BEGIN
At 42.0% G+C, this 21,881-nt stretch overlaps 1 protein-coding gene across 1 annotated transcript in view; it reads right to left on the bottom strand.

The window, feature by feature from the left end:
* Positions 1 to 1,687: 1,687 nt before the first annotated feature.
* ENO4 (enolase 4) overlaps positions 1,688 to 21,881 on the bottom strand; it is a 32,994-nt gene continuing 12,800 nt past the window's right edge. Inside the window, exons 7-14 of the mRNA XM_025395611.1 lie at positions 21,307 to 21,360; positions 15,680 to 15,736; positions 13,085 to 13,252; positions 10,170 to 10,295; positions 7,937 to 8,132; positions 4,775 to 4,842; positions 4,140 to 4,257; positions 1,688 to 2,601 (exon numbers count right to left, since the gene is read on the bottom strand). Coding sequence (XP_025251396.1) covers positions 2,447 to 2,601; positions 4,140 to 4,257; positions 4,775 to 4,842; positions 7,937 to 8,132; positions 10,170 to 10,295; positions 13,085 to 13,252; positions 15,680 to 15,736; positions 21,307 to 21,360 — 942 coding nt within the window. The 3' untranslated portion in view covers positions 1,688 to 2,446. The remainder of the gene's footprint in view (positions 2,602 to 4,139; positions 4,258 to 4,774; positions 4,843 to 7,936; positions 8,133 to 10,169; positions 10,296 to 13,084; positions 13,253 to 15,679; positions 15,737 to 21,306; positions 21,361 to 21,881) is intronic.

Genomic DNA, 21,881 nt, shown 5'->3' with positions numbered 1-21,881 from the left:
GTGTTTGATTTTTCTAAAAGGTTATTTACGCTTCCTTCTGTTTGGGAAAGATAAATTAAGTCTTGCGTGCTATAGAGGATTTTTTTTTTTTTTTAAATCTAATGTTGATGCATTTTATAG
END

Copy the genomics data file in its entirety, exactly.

At 42.0% G+C, this 21,881-nt stretch overlaps 1 protein-coding gene across 1 annotated transcript in view; it reads right to left on the bottom strand.

The window, feature by feature from the left end:
* Positions 1 to 1,687: 1,687 nt before the first annotated feature.
* ENO4 (enolase 4) overlaps positions 1,688 to 21,881 on the bottom strand; it is a 32,994-nt gene continuing 12,800 nt past the window's right edge. Inside the window, exons 7-14 of the mRNA XM_025395611.1 lie at positions 21,307 to 21,360; positions 15,680 to 15,736; positions 13,085 to 13,252; positions 10,170 to 10,295; positions 7,937 to 8,132; positions 4,775 to 4,842; positions 4,140 to 4,257; positions 1,688 to 2,601 (exon numbers count right to left, since the gene is read on the bottom strand). Coding sequence (XP_025251396.1) covers positions 2,447 to 2,601; positions 4,140 to 4,257; positions 4,775 to 4,842; positions 7,937 to 8,132; positions 10,170 to 10,295; positions 13,085 to 13,252; positions 15,680 to 15,736; positions 21,307 to 21,360 — 942 coding nt within the window. The 3' untranslated portion in view covers positions 1,688 to 2,446. The remainder of the gene's footprint in view (positions 2,602 to 4,139; positions 4,258 to 4,774; positions 4,843 to 7,936; positions 8,133 to 10,169; positions 10,296 to 13,084; positions 13,253 to 15,679; positions 15,737 to 21,306; positions 21,361 to 21,881) is intronic.

Genomic DNA, 21,881 nt, shown 5'->3' with positions numbered 1-21,881 from the left:
GTGTTTGATTTTTCTAAAAGGTTATTTACGCTTCCTTCTGTTTGGGAAAGATAAATTAAGTCTTGCGTGCTATAGAGGATTTTTTTTTTTTTTTAAATCTAATGTTGATGCATTTTATAG